It needs a little bit of experimentation to set the profile the first time - basically waiting for colder days and seeing if the system still heats the place comfortably and quickly enough. If it doesn't, then you just tweak it up to a steeper curve. It also helps if you have appropriate rad sizes for the rooms, and the system is balanced.
The response curves look like:
http://wiki.diyfaq.org.uk/index.php/File:VaillantVRC470HeatingCurve1.png
IIRC the system defaults to the 1.2 line. If you live in a super insulted place / particularly sheltered location then you would tweak down. In my case (exposed location - solid wall construction), I needed to go up. I found the 1.8 curve worked well.
The system is also smart enough to automatically shift the response curve vertically based on the currently demanded internal target temperature[1]:
http://wiki.diyfaq.org.uk/index.php/File:VaillantVRC470HeatingCurve2.png
So if you tweak the room temp up or down during the day (or have different times programmed with different set point temps), then it can vary the flow temperature to match the requirement.
[1] Note that all the system temperatures sensors (internal downstairs, internal upstairs, DHW cylinder, and external) are digitized and processed as actual temperatures, not just as on/off "call for heat" style demands.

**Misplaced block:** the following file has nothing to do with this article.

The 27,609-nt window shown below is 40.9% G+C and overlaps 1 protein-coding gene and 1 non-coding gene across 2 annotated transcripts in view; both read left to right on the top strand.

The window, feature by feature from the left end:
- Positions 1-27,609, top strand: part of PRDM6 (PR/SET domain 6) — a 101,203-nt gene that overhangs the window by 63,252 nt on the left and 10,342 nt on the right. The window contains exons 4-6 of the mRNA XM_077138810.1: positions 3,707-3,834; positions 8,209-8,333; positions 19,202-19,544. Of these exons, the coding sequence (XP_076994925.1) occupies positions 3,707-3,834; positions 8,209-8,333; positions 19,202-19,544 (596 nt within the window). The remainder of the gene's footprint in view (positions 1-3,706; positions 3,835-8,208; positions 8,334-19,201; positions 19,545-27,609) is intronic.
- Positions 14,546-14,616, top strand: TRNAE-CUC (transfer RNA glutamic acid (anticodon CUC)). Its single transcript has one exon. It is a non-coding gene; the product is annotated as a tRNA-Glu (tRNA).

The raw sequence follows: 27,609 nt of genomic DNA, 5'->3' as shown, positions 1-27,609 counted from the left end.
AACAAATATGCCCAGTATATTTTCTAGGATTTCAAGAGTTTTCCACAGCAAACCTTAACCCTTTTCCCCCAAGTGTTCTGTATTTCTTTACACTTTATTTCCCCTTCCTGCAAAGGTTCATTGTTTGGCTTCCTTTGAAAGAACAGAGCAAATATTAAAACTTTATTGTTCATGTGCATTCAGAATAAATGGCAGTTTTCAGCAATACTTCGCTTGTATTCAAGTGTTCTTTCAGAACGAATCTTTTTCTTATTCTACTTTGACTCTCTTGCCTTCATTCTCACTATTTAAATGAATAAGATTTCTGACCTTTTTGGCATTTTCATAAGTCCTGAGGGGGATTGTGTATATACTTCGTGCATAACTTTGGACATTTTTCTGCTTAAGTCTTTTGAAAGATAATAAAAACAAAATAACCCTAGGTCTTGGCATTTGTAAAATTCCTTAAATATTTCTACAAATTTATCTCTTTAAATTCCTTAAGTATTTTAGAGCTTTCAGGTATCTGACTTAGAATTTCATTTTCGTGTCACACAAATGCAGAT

--
Cheers,

John.
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John Rumm pretended :

Balanced?
I have always assumed there was no need to balance a system, where TRV's are installed.
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if TRVs can be set to reliably keep a room at, say 20 degrees, then it doesn't
but if they can't, then it does
I'm about to find out if the first line is true, because it is clear than my new systems is not balanced.
As it is currently set, the lounge is like a sauna, and the rest of the house still cool.
I actually don't have a problem with the latter, it's the former that's the issue
tim
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On 12/01/2019 09:10, tim... wrote:

Where is the room stat?
That is the big problem with TRVs, you have to have the system run whenever any rad wants heat and its difficult to impossible with only one room stat.
Its a pretty crap way of doing it really.
I have separate timer+stats on all the main rooms with 2 port valves. The valves have switches on them so they turn the boiler on if any of them is open.
It costs more than TRVs but also saves money.
The plumbers have trouble understanding stuff like that which is why they always go for TRVs as a second best option.
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on 12/01/2019, dennis@home supposed :

My stat is in the hall and it is generally set to a lower temperature than we desire in the living room next to it.

Generally, if our hall is below temperature, other parts of the house will be too. So in practise it works pretty well.

It is a compromise of cost versus ideal with considerable extra complexity. Ideal is a zone per room, a temperature sensor per room and the means to use the data/ decide which rooms should be what temperature at what times of day, maybe to include occupation sensors. The boiler coming on if any zone requires heat input.